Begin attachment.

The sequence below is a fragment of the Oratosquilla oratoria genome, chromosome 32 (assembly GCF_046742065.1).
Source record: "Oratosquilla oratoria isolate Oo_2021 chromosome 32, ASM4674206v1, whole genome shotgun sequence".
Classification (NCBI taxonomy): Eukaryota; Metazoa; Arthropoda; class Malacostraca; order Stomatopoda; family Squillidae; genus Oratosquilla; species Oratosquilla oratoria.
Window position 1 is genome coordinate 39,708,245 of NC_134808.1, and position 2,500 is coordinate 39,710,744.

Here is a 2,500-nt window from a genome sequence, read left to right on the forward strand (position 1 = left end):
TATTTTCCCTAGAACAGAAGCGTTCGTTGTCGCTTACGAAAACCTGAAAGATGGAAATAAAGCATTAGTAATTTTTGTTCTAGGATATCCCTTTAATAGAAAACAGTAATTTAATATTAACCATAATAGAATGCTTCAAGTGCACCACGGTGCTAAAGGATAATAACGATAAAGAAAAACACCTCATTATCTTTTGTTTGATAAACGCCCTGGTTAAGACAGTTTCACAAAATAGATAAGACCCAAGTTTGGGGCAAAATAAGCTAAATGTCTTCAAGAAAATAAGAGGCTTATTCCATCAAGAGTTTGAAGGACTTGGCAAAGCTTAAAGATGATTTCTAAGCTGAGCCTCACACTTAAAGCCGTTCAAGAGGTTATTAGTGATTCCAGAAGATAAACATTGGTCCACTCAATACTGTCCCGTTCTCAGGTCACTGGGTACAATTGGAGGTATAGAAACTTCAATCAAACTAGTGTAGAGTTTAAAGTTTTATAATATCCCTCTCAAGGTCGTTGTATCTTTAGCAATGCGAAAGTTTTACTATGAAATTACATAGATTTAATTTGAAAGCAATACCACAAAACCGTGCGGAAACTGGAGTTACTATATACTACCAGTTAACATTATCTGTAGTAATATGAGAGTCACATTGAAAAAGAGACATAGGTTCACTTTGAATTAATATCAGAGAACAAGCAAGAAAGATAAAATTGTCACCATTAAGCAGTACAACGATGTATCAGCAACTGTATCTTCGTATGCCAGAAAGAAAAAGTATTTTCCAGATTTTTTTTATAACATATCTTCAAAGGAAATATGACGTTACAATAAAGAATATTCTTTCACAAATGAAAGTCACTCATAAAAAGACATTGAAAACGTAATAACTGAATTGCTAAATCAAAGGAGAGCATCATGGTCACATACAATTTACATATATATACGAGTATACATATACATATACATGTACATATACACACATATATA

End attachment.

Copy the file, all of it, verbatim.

The sequence below is a fragment of the Oratosquilla oratoria genome, chromosome 32 (assembly GCF_046742065.1).
Source record: "Oratosquilla oratoria isolate Oo_2021 chromosome 32, ASM4674206v1, whole genome shotgun sequence".
Classification (NCBI taxonomy): Eukaryota; Metazoa; Arthropoda; class Malacostraca; order Stomatopoda; family Squillidae; genus Oratosquilla; species Oratosquilla oratoria.
Window position 1 is genome coordinate 39,708,245 of NC_134808.1, and position 2,500 is coordinate 39,710,744.

Here is a 2,500-nt window from a genome sequence, read left to right on the forward strand (position 1 = left end):
TATTTTCCCTAGAACAGAAGCGTTCGTTGTCGCTTACGAAAACCTGAAAGATGGAAATAAAGCATTAGTAATTTTTGTTCTAGGATATCCCTTTAATAGAAAACAGTAATTTAATATTAACCATAATAGAATGCTTCAAGTGCACCACGGTGCTAAAGGATAATAACGATAAAGAAAAACACCTCATTATCTTTTGTTTGATAAACGCCCTGGTTAAGACAGTTTCACAAAATAGATAAGACCCAAGTTTGGGGCAAAATAAGCTAAATGTCTTCAAGAAAATAAGAGGCTTATTCCATCAAGAGTTTGAAGGACTTGGCAAAGCTTAAAGATGATTTCTAAGCTGAGCCTCACACTTAAAGCCGTTCAAGAGGTTATTAGTGATTCCAGAAGATAAACATTGGTCCACTCAATACTGTCCCGTTCTCAGGTCACTGGGTACAATTGGAGGTATAGAAACTTCAATCAAACTAGTGTAGAGTTTAAAGTTTTATAATATCCCTCTCAAGGTCGTTGTATCTTTAGCAATGCGAAAGTTTTACTATGAAATTACATAGATTTAATTTGAAAGCAATACCACAAAACCGTGCGGAAACTGGAGTTACTATATACTACCAGTTAACATTATCTGTAGTAATATGAGAGTCACATTGAAAAAGAGACATAGGTTCACTTTGAATTAATATCAGAGAACAAGCAAGAAAGATAAAATTGTCACCATTAAGCAGTACAACGATGTATCAGCAACTGTATCTTCGTATGCCAGAAAGAAAAAGTATTTTCCAGATTTTTTTTATAACATATCTTCAAAGGAAATATGACGTTACAATAAAGAATATTCTTTCACAAATGAAAGTCACTCATAAAAAGACATTGAAAACGTAATAACTGAATTGCTAAATCAAAGGAGAGCATCATGGTCACATACAATTTACATATATATACGAGTATACATATACATATACATGTACATATACACACATATATA